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Ministrations of peace : the historical-spiritual underpinnings of contemporary Quaker approaches to conflict in 'Third World' military settings with special reference to apartheid South Africa, 1960-1994
thesisposted on 2017-02-08, 05:58 authored by Guiton, Gerard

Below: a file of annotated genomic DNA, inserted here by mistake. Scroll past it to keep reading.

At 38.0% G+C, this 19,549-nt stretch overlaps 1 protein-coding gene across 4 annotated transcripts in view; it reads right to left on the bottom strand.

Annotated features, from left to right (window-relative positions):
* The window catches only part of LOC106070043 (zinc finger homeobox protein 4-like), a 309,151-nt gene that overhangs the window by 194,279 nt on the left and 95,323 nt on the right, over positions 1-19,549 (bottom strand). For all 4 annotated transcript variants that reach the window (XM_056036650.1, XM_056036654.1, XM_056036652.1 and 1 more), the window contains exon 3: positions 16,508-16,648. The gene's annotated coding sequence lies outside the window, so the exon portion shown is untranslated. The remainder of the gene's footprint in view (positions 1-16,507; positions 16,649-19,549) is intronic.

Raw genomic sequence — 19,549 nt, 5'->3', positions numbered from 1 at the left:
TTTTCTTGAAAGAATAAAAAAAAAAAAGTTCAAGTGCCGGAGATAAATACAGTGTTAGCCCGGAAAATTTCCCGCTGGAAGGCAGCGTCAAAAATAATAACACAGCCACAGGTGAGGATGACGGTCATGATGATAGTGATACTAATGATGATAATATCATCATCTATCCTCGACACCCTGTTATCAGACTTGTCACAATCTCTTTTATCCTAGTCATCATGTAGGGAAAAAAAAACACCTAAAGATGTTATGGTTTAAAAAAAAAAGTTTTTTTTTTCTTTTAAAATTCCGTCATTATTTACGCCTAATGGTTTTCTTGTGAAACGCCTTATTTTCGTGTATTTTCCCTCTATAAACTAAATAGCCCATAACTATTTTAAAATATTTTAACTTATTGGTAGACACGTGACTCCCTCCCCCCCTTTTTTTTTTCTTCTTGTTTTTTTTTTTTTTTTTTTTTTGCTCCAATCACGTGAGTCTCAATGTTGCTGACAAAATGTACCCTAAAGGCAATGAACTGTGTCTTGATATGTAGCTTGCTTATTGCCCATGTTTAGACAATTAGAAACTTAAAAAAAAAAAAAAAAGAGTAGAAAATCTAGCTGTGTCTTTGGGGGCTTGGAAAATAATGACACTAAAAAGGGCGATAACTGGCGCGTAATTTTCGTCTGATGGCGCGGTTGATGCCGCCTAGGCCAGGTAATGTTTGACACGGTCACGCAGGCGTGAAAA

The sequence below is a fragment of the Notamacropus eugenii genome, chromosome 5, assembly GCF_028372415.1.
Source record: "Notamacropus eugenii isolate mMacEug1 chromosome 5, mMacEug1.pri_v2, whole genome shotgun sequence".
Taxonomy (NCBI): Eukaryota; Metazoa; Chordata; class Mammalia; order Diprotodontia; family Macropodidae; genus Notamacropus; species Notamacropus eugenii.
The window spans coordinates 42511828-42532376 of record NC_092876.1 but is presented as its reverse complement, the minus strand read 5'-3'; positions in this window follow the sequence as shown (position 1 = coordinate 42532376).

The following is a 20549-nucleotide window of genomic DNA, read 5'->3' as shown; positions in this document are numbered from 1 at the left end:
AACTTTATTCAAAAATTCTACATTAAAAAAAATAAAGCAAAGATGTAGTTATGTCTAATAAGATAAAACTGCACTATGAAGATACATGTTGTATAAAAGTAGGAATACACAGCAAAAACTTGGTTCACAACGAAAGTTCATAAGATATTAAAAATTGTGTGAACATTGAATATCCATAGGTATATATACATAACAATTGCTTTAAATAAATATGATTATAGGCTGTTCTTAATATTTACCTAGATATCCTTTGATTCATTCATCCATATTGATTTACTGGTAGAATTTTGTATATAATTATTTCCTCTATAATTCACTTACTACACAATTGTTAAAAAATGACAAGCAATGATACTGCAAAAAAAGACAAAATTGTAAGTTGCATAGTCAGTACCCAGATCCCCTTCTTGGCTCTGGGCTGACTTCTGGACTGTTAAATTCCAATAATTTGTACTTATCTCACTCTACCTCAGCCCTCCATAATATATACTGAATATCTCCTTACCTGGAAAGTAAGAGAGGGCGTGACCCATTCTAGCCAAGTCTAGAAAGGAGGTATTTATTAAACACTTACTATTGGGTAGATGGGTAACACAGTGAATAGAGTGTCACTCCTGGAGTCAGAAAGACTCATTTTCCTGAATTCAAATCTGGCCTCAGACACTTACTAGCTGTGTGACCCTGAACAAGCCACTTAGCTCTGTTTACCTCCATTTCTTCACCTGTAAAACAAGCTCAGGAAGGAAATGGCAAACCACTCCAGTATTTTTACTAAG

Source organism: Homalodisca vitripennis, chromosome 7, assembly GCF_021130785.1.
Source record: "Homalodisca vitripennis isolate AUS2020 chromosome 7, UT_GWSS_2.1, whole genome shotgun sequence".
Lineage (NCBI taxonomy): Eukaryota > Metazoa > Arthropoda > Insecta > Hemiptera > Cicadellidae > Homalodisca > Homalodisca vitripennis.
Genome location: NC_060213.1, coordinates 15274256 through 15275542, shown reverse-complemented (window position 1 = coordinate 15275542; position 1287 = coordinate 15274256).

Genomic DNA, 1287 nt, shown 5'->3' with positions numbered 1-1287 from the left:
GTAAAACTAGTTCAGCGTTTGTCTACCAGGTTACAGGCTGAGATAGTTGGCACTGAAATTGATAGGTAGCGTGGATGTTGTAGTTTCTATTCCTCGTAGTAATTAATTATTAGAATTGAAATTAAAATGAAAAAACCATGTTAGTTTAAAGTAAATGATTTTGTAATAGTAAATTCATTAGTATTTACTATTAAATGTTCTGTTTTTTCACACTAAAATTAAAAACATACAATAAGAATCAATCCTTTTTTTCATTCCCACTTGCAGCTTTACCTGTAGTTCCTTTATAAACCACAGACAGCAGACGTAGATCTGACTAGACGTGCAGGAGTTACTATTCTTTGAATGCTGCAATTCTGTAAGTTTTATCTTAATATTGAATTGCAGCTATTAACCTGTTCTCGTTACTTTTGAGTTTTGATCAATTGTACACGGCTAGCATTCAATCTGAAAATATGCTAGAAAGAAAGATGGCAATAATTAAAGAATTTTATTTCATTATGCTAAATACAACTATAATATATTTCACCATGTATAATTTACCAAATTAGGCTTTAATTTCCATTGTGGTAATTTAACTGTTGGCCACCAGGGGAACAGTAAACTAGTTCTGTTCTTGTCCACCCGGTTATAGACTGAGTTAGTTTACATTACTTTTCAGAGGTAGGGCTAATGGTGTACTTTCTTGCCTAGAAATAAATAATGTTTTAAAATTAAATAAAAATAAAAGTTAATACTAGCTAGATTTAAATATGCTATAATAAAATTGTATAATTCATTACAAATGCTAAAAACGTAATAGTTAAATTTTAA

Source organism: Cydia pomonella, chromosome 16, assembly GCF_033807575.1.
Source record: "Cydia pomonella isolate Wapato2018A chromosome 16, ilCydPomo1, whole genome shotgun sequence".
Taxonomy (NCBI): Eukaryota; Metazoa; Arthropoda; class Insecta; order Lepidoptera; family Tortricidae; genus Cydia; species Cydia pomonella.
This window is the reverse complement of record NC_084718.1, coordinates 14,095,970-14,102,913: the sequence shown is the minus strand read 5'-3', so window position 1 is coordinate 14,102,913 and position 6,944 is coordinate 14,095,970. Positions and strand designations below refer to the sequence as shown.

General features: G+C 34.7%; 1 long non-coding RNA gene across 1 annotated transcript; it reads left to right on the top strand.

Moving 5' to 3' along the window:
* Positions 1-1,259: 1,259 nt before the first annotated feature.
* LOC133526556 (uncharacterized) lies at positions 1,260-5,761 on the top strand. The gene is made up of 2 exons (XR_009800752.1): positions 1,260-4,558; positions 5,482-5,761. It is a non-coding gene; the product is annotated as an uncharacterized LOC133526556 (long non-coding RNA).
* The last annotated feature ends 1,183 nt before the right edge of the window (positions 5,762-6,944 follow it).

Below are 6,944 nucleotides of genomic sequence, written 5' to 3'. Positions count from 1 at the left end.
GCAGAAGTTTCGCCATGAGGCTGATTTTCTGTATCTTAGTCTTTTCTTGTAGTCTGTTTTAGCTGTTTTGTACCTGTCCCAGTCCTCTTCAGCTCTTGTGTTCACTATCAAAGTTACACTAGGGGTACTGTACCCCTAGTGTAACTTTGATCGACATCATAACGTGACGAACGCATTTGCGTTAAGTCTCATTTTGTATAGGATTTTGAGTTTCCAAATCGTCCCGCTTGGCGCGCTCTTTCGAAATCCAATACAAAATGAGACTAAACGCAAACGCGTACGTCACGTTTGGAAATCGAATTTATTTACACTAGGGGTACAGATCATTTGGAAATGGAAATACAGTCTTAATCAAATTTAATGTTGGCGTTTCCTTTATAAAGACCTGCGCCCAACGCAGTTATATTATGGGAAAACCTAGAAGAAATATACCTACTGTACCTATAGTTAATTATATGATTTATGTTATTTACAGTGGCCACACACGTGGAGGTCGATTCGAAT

This study identifies, analyses and compares the spiritual underpinning of Quaker approaches to conflict in two military settings, 1652-61 in England and 1960-94 in South Africa. It contends that the early Quakers were well within the Christian Apocalyptic tradition, using the language of metaphor and allegory to unveil the potential of the New Covenant within; to be "in the Life", as this was understood by the early Quakers, meant successfully undergoing a rigorous spiritual self-examination for a purgation of sin. This "Life-apocalyptic" was mystically-inspired and sustained early Quakerism and the development of its outward manifestation, Quaker Testimony; both were consciously and confidently bequeathed to their religious progeny. Despite a predilection among some leading Quakers towards political activism, George Fox, the movement's principal founder, continually stressed the sub-ordination of Caesar to the Inward Light, of the movement's prophetic strain to its substantively priestly disposition, something realised by the whole movement in 1659/60 as the Quakers underwent a Pentecost moment in which its Life-apocalyptic was revealed collectively. The Quaker Pentecost accentuated the sacerdotal characteristic of Testimony in its tripartite form: (i) a degree of mediation/conciliation with authorities on behalf of co-religionists as well as among themselves, (ii) a public witness for their beliefs and (iii) the establishment of mutual support systems to maintain Friends in various expressions of ministry. Historical interpretations of early Quakerism, influential still among contemporary Friends, are challenged in this work as having de-spiritualised the early movement in favour of its political characteristic. However, the first Quakers saw no distinction between the secular and sacred; their holistic Life-apocalyptic was unconditional to time and space and rested generically upon a need for conflict (rather than political compromise as advocated by certain historians) on three levels - personal through convincement, within the body of Friends, and externally as hostile forces attacked the movement. As a result, contemporary Quaker knowledge and perception of its 1650s origins and activities is shown to be rudimentary; 43 of 46 interviewees regarded Quaker history as largely irrelevant. The thesis argues that a deeper knowledge and understanding of early Quaker Testimony and its Life-apocalyptic, as these developed within and were responsive to its militarised and "Third World"-type environment, may serve to provide fresh insights into early Quaker faith and practice, act as a valuable learning resource for contemporary Friends and others experiencing conflicted settings, and help highlight the still Apocalyptic propensity of modem Quakerism. Importantly, the thesis takes a critical look at the spirituality of contemporary Friends. In this vein, contemporary Quaker voices describing/discussing their work world-wide are captured. This, too, displayed a tripartite format: (i) mediation/facilitation, (ii) social justice activism and (iii) support from their Religious Society. An examination of contemporary Quaker individual and corporate experiences of conflict, which were often found to reflect those of the early Friends more closely than first assumed, allowed their recording, analysis and discussion, particularly in respect to South African Quakers whose odyssey included not only: (i) oppression and civil war but internal conflict as Quaker Testimony in that country developed gradually along a difficult path from Sharpeville in 1960 to first all-party elections in 1994, (ii) an important conciliatory role with the principal disputing parties in the South African imbroglio and, finally, (iii) a growing capacity to enact mutual support systems.